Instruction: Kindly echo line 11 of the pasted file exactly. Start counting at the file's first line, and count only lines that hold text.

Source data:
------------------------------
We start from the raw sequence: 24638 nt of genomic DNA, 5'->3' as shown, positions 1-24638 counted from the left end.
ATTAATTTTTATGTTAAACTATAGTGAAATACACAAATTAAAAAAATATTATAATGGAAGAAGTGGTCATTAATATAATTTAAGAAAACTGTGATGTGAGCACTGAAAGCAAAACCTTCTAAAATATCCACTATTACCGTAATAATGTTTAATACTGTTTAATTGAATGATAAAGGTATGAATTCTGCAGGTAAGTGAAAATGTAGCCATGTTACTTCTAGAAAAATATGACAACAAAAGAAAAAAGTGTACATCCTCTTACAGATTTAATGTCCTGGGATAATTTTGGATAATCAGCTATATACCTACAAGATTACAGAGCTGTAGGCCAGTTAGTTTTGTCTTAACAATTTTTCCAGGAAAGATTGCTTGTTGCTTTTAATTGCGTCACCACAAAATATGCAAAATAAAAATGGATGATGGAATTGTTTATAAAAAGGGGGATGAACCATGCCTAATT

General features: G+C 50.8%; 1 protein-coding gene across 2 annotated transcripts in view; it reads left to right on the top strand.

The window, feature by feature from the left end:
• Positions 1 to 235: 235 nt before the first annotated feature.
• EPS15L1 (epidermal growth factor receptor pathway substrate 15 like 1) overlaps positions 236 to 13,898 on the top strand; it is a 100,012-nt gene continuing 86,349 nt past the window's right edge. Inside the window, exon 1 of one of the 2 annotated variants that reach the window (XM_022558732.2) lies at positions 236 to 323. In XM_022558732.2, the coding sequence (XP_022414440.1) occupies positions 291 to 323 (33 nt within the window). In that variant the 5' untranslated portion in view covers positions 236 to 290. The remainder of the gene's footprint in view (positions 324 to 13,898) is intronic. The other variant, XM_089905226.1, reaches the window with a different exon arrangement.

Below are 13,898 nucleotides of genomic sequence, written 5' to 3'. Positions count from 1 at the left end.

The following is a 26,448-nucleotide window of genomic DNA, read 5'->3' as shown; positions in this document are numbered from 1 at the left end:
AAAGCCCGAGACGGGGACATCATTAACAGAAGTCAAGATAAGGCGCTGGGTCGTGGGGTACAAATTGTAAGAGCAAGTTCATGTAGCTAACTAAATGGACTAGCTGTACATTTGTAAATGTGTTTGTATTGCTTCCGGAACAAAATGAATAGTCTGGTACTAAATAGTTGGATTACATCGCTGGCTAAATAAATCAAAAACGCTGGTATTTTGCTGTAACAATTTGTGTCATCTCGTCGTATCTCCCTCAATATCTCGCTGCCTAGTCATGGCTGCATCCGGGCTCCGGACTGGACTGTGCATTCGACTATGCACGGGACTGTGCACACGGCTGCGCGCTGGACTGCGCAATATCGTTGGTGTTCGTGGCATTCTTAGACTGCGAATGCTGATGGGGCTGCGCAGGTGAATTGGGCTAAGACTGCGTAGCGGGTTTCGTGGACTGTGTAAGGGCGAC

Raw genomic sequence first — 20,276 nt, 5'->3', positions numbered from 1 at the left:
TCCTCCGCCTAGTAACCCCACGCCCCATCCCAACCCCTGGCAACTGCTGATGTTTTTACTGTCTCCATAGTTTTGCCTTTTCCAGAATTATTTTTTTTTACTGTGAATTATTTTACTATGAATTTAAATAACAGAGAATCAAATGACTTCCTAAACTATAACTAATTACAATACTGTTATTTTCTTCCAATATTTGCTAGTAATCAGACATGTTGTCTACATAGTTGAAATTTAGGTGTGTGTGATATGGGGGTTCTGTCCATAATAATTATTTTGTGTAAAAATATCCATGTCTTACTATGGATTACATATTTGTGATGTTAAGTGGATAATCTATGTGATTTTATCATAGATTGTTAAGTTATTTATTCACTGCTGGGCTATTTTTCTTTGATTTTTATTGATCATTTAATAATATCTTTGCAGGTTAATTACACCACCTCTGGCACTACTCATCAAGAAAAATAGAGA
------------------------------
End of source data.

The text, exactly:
TCCTCCGCCTAGTAACCCCACGCCCCATCCCAACCCCTGGCAACTGCTGATGTTTTTACTGTCTCCATAGTTTTGCCTTTTCCAGAATTATTTTTTTTTACTGTGAATTATTTTACTATGAATTTAAATAACAGAGAATCAAATGACTTCCTAAACTATAACTAATTACAATACTGTTATTTTCTTCCAATATTTGCTAGTAATCAGACATGTTGTCTACATAGTTGAAATTTAGGTGTGTGTGATATGGGGGTTCTGTCCATAATAATTATTTTGTGTAAAAATATCCATGTCTTACTATGGATTACATATTTGTGATGTTAAGTGGATAATCTATGTGATTTTATCATAGATTGTTAAGTTATTTATTCACTGCTGGGCTATTTTTCTTTGATTTTTATTGATCATTTAATAATATCTTTGCAGGTTAATTACACCACCTCTGGCACTACTCATCAAGAAAAATAGAGA